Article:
I’ll start this by prefacing any discussion about Pokemon by subtly revealing that I am a super-ultra-times infinity mega fan of the franchise. Played every game, completed too many heart-breaking nuzlockes and Venasaur is the greatest thing to have existed.
But before we scrap, I have to admit that unlike many, I was actually a little nervous about the shake-up in the formula. Totem Pokemon? Trial Captains? Where’s my goddamn gyms bro? What sweet badges do I get from kicking down Totems?
Oh, Z Crystals? Fair enough.
So, let’s admit it right here, the changes absolutely work for the better. From the off, it feels like there’s just a lot more on your plate than the average Pokemon game and with always a goal in mind, you’re always pushed towards the next exciting piece rather than plodding through landscapes to prepare for gym battles.
The Totem Pokemon fights are also much more of a challenge. With increased stats, hefty blows and the ability to call in ally Pokemon to turn it into a handicap match, they can be an absolute nightmare if you can’t finish them off quickly or if you lack the type coverage to punish it heavily.
In fact, when the EXP share is turned off, this is a surprisingly sturdy game compared to its predecessors. The final battle at the Pokemon League felt like a real battle possibly for the first time, with the AI using clever tactics and throwing curveballs for the first time in forever.
The story is also a nice departure that drags you in. With the Pokemon more involved and the characters a little more fleshed out in cutscenes, it really adds to the experience and gives much more gravitas that the paint-by-numbers fans have lived with for a while.
Saying that, the first two hours are a little hand-hold-y for returning consumers. It became a bit of a drag to begin with and the excuse will be because of all the expected new adopters but seriously, they didn’t need this much guidance.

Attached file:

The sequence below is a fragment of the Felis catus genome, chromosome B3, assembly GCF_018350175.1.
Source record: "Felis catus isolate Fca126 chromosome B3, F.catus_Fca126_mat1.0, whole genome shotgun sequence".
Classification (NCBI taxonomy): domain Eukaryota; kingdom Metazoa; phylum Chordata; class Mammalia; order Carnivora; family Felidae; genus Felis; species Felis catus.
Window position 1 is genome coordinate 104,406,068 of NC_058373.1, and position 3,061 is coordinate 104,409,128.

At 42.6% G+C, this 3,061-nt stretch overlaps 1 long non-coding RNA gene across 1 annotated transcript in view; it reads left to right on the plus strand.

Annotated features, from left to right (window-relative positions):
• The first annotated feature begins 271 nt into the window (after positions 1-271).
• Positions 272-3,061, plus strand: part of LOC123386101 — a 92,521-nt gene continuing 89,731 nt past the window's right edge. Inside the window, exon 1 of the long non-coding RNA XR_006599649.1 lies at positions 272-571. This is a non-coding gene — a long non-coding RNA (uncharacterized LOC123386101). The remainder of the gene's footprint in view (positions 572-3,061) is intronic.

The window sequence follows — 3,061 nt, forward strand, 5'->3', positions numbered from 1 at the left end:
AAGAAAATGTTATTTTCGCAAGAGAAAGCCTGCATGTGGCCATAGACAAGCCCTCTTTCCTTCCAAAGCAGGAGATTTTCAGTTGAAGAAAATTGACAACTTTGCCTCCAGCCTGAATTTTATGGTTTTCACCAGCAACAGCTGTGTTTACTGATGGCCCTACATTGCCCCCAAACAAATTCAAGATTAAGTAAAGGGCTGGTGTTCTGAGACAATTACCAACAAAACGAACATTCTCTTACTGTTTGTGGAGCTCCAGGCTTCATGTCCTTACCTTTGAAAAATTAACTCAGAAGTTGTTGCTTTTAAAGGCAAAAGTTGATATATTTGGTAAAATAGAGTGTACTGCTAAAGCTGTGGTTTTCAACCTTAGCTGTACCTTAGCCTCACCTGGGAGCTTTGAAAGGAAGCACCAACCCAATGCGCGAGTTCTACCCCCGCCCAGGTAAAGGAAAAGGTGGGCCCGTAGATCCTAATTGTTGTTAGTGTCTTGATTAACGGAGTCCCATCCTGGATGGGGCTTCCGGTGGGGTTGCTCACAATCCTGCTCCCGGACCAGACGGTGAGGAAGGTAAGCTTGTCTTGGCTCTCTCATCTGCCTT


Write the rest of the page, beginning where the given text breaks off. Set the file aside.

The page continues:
Although little tweaks, like showing if a move was super effective on a Pokemon you’ve faced before and the elimination of HM moves were huge pluses. No longer do I have to do a Google search to check that Ice is strong against Ground for some unknown reason or catch a Bidoof to be a slave to all my adventuring needs.
They even fixed Pokemon Amie, now called Refresh, that actually gave benefits to your Pokemon other than reminding you that they are super cute. As they grew to love you, they would avoid attacks or stave off feinting or shake off status effects or have a higher chance of getting critical hits, which really added something.
Pikachu is also the cutest thing ever. Get a Pikachu, go on Refresh, thank the man that was smiling like a giddy schoolgirl in the pitch black of 2am at his electric mouse.
A lot of the new creatures are great too, whether it’s because of their design or because of their type matchings, there’s plenty of interesting combinations. The Alolan forms are also a real plus, giving familiarity to those returning to the series while mixing things up for the regulars with a twist on the classics.
Also, the gags on Alolan Exeggutor are great. They keep going until they aren’t even close to funny but at first sight, fantastic.
This just works so beautifully. Pokemon games usually pull me in but not to this degree, where I want to take my time to explore and not blast through so I can catch all the new monsters then cry at Nuzlockes.
Instead, this drew me into the world in a way I can’t remember since the original. Like my earlier, slightly creepier analogy, it made me feel like a kid again and if it can do that, it must be something a little special.